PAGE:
¶3 In 1962 petitioner made a request of Oklahoma County prosecuting authorities for a speedy trial accompanied by notice from the penal officials that petitioner was available for trial in Oklahoma under certain conditions. Subsequent requests in 1964, 1965, and 1968, were made by petitioner for speedy trial or dismissal of the Oklahoma charge. No attempt to secure petitioner for purposes of trial has been made by Oklahoma County authorities and the charge is still pending against petitioner.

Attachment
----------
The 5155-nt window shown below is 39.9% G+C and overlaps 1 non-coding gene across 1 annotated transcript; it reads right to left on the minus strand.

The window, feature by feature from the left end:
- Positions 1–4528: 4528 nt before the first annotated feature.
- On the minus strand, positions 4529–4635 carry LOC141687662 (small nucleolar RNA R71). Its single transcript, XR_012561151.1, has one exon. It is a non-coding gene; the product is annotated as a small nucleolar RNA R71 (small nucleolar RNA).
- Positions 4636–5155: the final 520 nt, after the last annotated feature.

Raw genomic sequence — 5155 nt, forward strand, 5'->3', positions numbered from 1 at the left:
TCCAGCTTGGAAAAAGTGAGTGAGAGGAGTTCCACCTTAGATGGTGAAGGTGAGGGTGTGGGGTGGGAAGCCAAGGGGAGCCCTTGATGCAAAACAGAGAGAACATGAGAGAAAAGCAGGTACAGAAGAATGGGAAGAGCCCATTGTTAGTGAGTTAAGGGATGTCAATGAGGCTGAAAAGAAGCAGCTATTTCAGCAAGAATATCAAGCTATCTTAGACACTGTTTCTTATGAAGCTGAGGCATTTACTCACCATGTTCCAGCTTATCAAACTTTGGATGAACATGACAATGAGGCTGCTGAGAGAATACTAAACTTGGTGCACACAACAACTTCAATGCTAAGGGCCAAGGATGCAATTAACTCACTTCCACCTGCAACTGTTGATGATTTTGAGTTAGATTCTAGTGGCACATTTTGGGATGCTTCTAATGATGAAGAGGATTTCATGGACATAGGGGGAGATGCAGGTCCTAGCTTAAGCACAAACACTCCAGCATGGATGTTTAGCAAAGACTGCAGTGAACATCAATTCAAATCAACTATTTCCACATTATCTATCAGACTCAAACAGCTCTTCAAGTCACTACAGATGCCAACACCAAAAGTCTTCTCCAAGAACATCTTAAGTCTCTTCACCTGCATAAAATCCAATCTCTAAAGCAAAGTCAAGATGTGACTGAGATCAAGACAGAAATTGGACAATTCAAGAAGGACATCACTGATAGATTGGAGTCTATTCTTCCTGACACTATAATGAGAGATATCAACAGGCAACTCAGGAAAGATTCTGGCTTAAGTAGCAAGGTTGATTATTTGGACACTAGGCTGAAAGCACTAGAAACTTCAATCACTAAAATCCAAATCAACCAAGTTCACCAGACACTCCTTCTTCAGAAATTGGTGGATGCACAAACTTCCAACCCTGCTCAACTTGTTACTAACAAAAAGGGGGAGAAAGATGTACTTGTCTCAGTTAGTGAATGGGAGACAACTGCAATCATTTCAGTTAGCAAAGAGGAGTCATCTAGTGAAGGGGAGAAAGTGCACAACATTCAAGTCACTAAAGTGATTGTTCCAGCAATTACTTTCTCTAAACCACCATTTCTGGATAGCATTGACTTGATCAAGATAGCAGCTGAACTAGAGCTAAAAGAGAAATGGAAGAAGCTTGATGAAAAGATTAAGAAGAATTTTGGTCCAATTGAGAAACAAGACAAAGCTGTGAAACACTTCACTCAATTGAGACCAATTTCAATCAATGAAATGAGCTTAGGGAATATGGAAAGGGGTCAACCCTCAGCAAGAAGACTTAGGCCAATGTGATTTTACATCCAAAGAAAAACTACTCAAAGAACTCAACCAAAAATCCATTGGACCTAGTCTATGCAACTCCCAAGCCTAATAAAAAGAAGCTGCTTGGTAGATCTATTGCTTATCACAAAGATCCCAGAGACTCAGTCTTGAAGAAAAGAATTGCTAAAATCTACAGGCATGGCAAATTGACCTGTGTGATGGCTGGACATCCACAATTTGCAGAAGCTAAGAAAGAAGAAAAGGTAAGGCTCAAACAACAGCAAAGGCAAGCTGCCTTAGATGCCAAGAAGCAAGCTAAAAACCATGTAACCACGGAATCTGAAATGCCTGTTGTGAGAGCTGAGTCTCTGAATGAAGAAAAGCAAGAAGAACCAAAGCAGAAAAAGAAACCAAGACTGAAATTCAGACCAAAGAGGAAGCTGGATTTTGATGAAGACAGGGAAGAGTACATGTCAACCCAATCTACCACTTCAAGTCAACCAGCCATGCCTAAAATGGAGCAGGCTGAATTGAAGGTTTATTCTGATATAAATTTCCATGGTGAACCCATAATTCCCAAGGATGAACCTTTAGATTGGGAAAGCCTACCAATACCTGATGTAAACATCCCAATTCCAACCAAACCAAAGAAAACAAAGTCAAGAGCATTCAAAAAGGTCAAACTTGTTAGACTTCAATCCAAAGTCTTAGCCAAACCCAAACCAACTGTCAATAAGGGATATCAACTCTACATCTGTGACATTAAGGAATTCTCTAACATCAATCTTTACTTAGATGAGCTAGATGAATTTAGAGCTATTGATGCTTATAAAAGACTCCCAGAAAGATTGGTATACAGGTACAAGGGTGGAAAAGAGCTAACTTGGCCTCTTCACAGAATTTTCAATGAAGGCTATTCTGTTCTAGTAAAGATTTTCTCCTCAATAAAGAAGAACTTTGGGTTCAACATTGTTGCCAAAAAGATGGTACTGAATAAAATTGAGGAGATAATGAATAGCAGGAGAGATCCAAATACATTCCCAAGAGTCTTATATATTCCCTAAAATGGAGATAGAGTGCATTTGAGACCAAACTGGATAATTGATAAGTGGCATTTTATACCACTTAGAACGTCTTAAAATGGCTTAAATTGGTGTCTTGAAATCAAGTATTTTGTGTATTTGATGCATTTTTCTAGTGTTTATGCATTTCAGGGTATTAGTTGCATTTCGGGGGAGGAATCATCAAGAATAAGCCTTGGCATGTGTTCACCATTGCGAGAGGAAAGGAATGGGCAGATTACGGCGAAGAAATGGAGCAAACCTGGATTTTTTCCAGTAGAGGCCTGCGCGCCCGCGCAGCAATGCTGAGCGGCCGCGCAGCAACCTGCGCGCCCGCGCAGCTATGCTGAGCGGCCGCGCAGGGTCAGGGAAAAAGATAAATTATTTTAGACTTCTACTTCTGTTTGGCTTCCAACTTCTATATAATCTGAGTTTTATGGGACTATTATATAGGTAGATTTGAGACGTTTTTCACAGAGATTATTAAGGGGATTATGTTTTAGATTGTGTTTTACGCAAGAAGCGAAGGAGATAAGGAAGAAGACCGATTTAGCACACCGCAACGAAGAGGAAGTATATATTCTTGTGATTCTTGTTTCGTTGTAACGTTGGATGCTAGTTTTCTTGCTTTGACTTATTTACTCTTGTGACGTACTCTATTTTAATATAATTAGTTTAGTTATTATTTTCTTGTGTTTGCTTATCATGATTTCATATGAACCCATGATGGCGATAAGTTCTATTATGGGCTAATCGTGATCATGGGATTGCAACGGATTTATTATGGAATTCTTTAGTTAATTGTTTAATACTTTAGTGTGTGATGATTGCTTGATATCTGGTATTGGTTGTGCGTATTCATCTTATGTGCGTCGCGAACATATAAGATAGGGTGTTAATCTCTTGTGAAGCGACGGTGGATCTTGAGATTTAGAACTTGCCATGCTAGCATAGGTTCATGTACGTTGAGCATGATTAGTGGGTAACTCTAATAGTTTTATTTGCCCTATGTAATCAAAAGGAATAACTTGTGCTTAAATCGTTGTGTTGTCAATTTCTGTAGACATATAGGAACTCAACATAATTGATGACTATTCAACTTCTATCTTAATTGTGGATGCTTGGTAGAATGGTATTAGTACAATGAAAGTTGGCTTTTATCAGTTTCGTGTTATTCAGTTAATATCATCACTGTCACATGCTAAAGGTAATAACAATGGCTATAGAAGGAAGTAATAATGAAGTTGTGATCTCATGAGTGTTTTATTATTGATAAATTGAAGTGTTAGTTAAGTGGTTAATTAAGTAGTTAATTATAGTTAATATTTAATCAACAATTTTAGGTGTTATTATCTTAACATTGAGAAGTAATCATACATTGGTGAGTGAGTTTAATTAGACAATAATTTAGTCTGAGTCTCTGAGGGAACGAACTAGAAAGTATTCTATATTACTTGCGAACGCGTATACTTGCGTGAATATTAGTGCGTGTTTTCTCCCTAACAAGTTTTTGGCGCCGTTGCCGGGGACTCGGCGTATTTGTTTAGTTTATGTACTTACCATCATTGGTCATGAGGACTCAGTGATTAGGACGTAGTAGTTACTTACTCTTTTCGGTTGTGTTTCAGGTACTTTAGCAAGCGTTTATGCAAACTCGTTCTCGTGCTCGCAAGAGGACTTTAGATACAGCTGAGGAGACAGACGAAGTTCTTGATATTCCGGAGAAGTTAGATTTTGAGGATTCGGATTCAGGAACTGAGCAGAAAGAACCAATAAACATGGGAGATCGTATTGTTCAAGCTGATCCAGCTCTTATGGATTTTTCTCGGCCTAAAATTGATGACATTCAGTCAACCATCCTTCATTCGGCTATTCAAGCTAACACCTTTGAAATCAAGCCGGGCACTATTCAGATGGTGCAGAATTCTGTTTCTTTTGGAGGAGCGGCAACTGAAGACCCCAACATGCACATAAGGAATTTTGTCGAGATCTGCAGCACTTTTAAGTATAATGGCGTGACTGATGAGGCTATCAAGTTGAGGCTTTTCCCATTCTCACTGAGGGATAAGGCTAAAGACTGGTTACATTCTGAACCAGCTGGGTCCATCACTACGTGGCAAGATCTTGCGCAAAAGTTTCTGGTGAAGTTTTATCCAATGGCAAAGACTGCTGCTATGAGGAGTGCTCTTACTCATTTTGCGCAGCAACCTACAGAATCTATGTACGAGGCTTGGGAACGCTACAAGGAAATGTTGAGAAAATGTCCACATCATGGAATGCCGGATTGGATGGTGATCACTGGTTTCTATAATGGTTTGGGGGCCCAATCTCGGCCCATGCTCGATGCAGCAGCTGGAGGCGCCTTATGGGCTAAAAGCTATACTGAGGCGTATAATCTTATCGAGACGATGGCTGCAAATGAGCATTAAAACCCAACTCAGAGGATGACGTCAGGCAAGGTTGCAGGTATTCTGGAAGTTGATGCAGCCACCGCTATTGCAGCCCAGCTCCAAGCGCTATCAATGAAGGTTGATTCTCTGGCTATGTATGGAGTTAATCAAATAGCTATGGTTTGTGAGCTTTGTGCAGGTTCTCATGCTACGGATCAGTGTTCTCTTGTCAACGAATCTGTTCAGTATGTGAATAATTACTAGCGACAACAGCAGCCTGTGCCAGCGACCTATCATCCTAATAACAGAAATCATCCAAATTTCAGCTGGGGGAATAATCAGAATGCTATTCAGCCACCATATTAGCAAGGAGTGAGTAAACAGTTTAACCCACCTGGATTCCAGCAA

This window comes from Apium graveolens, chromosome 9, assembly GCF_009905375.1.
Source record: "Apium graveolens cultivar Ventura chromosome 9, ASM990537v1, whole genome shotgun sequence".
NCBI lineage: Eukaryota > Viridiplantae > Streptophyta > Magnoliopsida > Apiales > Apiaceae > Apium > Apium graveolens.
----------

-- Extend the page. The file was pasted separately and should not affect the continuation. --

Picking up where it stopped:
¶4 Petitioner now contends that he has been denied his right to a speedy trial guaranteed by the United States Constitution, Sixth Amendment, binding on the states through the Fourteenth Amendment, and the Oklahoma Constitution; and accordingly concludes that the charge must now be dismissed. Oklahoma Constitution, Article II, §§ 6, 7 and 20. Title 22 O.S. 1961 § 812 [22-812]. Hembree v. Howell, 90 Okl.Cr. 371, 214 P.2d 458 (1950). Klopfer v. North Carolina, 386 U.S. 213, 87 S. Ct. 988, 18 L. Ed. 2d 1. The state takes the position that under Hereden v. State, Okl.Cr., 369 P.2d 650 (1962), the prosecuting authorities had no obligation to seek custody of one imprisoned outside Oklahoma to afford a speedy trial on a pending charge prior to Smith v. Hooey, 393 U.S. 374, 89 S. Ct. 575, 21 L. Ed. 2d 607, decided January 20, 1968. Accordingly, the state requests the prohibition be denied and that they be allowed to bring petitioner to trial as soon as they can secure custody.